TOKYO — Nuclear workers at the crippled Fukushima power plant raced to inject boric acid into the plant’s No. 2 reactor early Wednesday after telltale radioactive elements were detected there, and the plant’s owner admitted for the first time that fuel deep inside three stricken plants was probably continuing to experience bursts of fission.
But the urgent injection of boric acid underscored that the company was operating on the assumption that the measurements were valid. A naturally occurring element, boron soaks up the neutrons released when an atom is split so that those neutrons cannot go on to split other atoms in the process of fission. Nuclear power plants harness the energy released in the form of heat to produce electricity.
Junichi Matsumoto, a Tokyo Electric spokesman, acknowledged episodes of fission, telling a news conference: “There is a possibility that certain conditions came together temporarily that were conducive to re-criticality,” and that the measurements indicated a burst that occurred at a slightly higher rate than prior cases. “It’s not that we’ve had zero fission until now,” Mr. Matsumoto said. “But at this point, we do not think there is a large-scale and self-sustained re-criticality.”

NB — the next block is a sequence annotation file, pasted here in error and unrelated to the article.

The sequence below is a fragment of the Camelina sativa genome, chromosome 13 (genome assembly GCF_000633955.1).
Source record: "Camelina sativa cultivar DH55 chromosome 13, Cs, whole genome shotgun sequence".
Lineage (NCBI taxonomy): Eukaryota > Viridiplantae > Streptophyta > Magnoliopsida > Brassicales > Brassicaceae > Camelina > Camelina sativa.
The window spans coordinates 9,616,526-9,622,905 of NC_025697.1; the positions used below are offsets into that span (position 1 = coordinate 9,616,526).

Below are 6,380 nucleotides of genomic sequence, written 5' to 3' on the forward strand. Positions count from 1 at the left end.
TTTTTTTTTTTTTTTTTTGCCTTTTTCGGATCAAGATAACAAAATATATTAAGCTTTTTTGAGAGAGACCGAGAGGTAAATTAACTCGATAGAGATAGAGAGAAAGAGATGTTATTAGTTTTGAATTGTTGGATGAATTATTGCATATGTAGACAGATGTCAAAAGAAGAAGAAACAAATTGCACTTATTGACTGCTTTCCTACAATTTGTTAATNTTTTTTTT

The engineer, who has worked at all three nuclear power complexes operated by Tokyo Electric, spoke on condition of anonymity because he did not want to be identified by his former employers. He said that tiny fuel pellets could have been carried to different parts of the plant, like the spaces under the reactor during attempts to vent them in the early days. That would explain several cases of lethally high radiation readings found outside the reactor cores.
“If the fuel is still inside the reactor core, that’s one thing,” he said. But if the fuel has been dispersed more widely, then we are far from any stable shutdown.”
Continue reading at Fears of Fission Rise at Stricken Nuclear Plant in Japan